One of the more creative uses of satellite data I’ve seen is an analysis of the flight of the Chinese surveillance balloon that passed over Canada and the United States in early 2023. The story started with a machine learning approach similar to those I’ve already described, which was used to locate the balloon over North America and then track it back to Hainan Island, China. But that left an outstanding question – was the path of the balloon driven solely by wind currents? Or was it being actively guided? With no known source of propulsion, the only way to steer the balloon would be to adjust its altitude until it was carried along by favorable winds.

Tracking the Chinese Balloon From Space, by Muyi Xiao, Ishaan Jhaveri, Eleanor Lutz, Christoph Koettl, and Julian E. Barnes. Image: Screenshot, The New York Times. March 20, 2023

The Times’s Visual Investigations team took advantage of a quirk present in most satellite imagery – each color is collected at a slightly different time – to determine the balloon’s altitude. (You may have noticed rainbow planes while browsing Google Earth or similar satellite-driven map. The phenomenon is similar, except there’s additional spacing between each color due to an aircraft’s high speed.) Essentially, by knowing the speed and altitude of the satellite, and the elapsed time between each picture, they could estimate the balloon’s altitude with trigonometry. They concluded the balloon was, in fact, being guided – at least over some of its journey.

ProPublica is well known for their deep dives into American politics, but they also report on a wide range of environmental issues, often with the help of remote sensing data. Their series on locations at risk for future Ebola outbreaks combined investigative reporting with original scientific research. The articles uncovered how the fragmentation of forests around networks of villages and towns in Equatorial Africa correlated with known outbreaks of Ebola, and identified places where the disease may next spill over from wildlife to humans.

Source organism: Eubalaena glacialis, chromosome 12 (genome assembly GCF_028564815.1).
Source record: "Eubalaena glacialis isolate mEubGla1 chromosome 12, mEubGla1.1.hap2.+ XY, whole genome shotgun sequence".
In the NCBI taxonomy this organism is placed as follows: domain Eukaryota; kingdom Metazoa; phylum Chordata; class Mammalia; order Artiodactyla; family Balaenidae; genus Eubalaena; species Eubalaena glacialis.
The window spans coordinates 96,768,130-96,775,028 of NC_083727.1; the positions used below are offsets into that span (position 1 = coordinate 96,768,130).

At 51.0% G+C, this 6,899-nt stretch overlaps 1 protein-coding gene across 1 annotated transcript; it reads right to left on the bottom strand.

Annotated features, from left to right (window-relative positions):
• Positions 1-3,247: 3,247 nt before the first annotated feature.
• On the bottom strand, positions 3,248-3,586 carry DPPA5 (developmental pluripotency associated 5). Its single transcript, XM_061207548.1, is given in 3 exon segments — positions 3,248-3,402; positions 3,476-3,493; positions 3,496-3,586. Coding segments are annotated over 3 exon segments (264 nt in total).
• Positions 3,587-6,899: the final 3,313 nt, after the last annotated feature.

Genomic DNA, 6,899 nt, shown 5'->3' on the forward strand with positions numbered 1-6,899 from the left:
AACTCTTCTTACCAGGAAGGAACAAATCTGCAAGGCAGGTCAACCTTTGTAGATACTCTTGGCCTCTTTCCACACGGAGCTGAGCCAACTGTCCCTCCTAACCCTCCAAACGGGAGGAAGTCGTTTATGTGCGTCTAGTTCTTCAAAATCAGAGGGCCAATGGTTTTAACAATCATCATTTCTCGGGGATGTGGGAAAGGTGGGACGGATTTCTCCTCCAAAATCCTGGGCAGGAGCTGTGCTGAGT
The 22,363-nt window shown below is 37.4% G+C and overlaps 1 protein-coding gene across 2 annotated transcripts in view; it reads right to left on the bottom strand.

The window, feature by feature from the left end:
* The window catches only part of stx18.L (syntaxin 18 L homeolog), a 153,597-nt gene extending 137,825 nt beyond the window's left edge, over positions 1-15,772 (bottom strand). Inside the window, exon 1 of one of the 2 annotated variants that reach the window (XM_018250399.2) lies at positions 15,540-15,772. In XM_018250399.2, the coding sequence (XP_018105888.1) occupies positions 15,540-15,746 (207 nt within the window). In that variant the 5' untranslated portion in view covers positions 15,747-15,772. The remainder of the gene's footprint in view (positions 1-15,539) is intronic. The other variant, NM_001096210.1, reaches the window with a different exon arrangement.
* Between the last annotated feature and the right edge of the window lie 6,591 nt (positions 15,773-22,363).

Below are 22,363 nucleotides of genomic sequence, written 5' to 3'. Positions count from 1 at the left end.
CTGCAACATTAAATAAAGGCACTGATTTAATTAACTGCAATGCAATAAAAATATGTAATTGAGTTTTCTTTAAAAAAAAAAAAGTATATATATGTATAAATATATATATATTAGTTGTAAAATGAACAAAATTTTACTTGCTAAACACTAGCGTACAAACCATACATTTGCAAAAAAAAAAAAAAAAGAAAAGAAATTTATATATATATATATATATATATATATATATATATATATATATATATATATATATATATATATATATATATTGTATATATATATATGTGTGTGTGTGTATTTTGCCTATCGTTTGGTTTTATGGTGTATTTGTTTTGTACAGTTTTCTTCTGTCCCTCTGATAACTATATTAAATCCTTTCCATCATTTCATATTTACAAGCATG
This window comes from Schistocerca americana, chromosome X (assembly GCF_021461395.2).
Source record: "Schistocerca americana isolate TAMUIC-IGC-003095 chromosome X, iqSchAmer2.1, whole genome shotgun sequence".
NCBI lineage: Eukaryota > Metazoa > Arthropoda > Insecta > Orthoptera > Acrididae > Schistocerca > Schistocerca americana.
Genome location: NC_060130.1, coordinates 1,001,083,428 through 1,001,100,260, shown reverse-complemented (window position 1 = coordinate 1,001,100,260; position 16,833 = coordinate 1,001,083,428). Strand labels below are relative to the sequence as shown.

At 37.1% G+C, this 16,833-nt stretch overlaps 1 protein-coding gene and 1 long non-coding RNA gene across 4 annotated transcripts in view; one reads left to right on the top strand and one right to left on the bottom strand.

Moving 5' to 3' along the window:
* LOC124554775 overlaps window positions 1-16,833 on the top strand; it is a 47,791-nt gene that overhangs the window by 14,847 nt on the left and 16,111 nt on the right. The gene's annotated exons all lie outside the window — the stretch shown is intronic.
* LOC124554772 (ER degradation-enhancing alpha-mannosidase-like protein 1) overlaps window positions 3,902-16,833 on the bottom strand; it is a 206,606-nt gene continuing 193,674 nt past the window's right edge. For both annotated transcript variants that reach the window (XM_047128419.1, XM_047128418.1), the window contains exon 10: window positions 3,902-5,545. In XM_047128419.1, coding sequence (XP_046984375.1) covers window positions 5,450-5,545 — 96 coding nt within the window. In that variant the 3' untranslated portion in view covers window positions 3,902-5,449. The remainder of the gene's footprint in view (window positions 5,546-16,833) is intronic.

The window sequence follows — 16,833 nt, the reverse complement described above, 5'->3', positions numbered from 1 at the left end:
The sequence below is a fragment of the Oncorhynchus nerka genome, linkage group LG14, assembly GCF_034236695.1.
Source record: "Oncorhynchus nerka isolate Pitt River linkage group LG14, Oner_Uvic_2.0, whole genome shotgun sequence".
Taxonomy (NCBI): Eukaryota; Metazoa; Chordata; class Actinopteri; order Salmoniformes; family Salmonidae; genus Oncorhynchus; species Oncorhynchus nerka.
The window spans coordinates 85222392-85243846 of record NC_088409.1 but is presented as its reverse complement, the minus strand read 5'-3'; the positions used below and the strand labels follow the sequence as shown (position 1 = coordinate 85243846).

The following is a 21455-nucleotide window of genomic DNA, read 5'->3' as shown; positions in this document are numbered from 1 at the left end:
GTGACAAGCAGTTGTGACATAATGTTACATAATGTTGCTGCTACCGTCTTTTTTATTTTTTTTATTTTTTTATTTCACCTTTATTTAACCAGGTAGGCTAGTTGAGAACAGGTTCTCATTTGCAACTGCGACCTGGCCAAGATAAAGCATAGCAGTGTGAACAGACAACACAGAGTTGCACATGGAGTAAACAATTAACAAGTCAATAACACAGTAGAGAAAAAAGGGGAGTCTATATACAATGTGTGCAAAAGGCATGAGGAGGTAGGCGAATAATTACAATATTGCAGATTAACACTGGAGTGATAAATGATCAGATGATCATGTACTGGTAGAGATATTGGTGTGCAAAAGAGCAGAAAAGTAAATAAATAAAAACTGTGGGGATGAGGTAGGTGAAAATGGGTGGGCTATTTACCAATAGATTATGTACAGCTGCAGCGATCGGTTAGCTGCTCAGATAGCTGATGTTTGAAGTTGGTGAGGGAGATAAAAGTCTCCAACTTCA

Map of recent deforestation and forest edges in Nigeria. These two characteristics were affiliated with many of the known Ebola outbreaks. Image, Screenshot from the story: How We Used Machine Learning to Investigate Where Ebola May Strike, by Caroline Chen, Al Shaw, and Irena Hwang. ProPublica. August 8, 2023

The series combined satellite data – long-term records of changing global forest cover and settlement maps – with pattern-finding algorithms, calculations of forest fragmentation, cloud computing on Google Earth Engine, epidemiological models, consultation with scientists, and interviews with the people of Meliandou, Guinea, who survived the worst Ebola outbreak in history. Their conclusion is not just a warning for at-risk communities, but also a set of recommendations to reduce the likelihood of future outbreaks.

Most of my examples have shown reporting in far-flung locales (at least from my perspective in San Francisco’s tech industry), which is one of the primary strengths of satellite data. The data journalists at, however, had to deal directly with tragedy and trauma when Russia invaded Ukraine in early 2022. They responded with some of the most detailed reporting on the impact of the war I’ve seen, despite working during blackouts and while sheltering from air raids.

Ukrainian reporters used the shape of shell craters in an irrigated field to determine the origin of the artillery fire. Image, Screenshot from the story: From Where and How is Russia Shelling Mykolaiv? by Denis Gubashov. August 31, 2022